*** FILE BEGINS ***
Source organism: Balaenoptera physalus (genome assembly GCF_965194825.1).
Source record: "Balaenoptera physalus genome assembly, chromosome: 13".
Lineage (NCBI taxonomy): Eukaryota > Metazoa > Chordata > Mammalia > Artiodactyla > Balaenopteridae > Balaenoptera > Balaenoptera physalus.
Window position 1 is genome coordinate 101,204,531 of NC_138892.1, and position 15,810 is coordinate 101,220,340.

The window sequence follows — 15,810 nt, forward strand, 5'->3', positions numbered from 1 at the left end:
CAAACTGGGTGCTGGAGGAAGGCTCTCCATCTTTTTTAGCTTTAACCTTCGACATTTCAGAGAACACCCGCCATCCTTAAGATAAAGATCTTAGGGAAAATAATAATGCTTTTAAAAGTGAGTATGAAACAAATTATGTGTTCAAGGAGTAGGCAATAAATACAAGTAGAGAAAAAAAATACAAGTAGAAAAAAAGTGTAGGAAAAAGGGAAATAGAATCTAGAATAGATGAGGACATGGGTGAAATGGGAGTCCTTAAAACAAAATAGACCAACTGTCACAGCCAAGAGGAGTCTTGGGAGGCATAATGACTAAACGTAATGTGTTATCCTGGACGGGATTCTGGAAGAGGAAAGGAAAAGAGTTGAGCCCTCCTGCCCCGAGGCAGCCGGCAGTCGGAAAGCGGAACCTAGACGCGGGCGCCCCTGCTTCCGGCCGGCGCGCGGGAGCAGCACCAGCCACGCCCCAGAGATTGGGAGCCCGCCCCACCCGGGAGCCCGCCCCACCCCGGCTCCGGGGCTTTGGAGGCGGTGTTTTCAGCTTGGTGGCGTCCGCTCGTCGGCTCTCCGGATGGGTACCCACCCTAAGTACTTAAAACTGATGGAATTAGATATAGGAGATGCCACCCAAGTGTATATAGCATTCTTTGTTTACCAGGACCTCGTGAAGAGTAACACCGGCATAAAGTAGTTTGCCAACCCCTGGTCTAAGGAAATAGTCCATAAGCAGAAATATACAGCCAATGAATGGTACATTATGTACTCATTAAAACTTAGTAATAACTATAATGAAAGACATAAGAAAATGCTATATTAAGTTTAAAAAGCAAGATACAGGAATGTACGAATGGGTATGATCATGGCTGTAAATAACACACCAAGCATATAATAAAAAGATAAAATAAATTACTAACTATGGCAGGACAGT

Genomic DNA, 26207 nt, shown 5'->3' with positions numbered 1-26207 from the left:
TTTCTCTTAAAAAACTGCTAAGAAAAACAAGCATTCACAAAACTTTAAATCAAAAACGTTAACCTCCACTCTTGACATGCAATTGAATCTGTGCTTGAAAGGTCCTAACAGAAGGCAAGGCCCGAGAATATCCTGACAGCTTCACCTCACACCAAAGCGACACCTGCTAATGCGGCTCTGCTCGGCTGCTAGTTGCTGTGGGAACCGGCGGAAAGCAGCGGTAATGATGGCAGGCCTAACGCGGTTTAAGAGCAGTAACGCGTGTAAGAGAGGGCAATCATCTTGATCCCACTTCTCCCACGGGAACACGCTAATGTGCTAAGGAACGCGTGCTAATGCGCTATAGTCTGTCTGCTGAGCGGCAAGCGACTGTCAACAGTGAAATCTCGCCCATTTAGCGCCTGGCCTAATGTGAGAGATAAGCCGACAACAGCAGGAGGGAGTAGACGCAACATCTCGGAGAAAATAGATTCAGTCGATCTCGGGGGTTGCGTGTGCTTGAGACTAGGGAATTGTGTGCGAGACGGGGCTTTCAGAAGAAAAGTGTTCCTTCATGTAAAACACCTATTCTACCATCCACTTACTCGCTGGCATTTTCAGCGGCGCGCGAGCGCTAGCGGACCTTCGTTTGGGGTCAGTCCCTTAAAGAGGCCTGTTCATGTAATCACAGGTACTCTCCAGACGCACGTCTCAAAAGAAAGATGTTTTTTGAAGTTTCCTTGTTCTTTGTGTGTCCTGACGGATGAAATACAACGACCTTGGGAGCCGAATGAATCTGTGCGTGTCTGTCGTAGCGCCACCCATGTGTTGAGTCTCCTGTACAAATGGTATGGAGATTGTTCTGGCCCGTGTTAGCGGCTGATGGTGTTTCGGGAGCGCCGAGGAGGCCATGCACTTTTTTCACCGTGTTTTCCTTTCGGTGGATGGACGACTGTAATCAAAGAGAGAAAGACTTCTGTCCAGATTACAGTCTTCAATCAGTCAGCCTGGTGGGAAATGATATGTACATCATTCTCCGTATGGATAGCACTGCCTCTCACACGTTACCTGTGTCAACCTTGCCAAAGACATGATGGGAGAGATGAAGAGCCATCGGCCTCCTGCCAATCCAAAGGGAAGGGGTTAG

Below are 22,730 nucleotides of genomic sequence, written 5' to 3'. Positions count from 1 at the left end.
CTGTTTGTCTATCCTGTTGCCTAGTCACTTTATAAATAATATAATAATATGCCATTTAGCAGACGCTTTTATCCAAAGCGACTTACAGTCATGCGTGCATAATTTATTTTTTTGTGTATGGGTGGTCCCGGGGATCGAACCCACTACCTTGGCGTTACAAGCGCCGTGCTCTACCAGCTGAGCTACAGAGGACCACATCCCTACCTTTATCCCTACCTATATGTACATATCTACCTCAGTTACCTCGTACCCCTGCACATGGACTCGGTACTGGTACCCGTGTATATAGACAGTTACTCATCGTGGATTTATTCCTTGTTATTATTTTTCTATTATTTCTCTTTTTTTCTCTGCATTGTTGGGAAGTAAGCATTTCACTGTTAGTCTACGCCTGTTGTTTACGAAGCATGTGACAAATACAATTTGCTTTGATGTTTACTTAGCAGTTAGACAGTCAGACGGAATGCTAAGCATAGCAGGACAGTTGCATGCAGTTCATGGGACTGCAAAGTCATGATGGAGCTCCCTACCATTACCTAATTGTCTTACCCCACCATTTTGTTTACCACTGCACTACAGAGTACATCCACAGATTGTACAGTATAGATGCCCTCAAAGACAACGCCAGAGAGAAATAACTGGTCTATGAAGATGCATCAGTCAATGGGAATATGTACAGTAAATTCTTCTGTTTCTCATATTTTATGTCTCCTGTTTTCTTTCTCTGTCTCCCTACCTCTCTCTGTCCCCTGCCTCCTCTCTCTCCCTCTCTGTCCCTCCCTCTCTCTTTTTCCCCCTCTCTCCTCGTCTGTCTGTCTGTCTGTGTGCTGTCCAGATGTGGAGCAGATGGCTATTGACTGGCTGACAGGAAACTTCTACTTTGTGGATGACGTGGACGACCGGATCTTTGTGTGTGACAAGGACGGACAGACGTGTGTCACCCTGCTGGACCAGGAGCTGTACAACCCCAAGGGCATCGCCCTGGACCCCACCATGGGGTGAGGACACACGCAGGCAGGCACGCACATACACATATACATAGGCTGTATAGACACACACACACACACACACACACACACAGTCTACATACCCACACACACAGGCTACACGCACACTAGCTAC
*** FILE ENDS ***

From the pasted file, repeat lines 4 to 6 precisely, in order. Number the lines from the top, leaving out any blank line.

Window position 1 is genome coordinate 101,204,531 of NC_138892.1, and position 15,810 is coordinate 101,220,340.

The window sequence follows — 15,810 nt, forward strand, 5'->3', positions numbered from 1 at the left end:
CAAACTGGGTGCTGGAGGAAGGCTCTCCATCTTTTTTAGCTTTAACCTTCGACATTTCAGAGAACACCCGCCATCCTTAAGATAAAGATCTTAGGGAAAATAATAATGCTTTTAAAAGTGAGTATGAAACAAATTATGTGTTCAAGGAGTAGGCAATAAATACAAGTAGAGAAAAAAAATACAAGTAGAAAAAAAGTGTAGGAAAAAGGGAAATAGAATCTAGAATAGATGAGGACATGGGTGAAATGGGAGTCCTTAAAACAAAATAGACCAACTGTCACAGCCAAGAGGAGTCTTGGGAGGCATAATGACTAAACGTAATGTGTTATCCTGGACGGGATTCTGGAAGAGGAAAGGAAAAGAGTTGAGCCCTCCTGCCCCGAGGCAGCCGGCAGTCGGAAAGCGGAACCTAGACGCGGGCGCCCCTGCTTCCGGCCGGCGCGCGGGAGCAGCACCAGCCACGCCCCAGAGATTGGGAGCCCGCCCCACCCGGGAGCCCGCCCCACCCCGGCTCCGGGGCTTTGGAGGCGGTGTTTTCAGCTTGGTGGCGTCCGCTCGTCGGCTCTCCGGATGGGTACCCACCCTAAGTACTTAAAACTGATGGAATTAGATATAGGAGATGCCACCCAAGTGTATATAGCATTCTTTGTTTACCAGGACCTCGTGAAGAGTAACACCGGCATAAAGTAGTTTGCCAACCCCTGGTCTAAGGAAATAGTCCATAAGCAGAAATATACAGCCAATGAATGGTACATTATGTACTCATTAAAACTTAGTAATAACTATAATGAAAGACATAAGAAAATGCTATATTAAGTTTAAAAAGCAAGATACAGGAATGTACGAATGGGTATGATCATGGCTGTAAATAACACACCAAGCATATAATAAAAAGATAAAATAAATTACTAACTATGGCAGGACAGT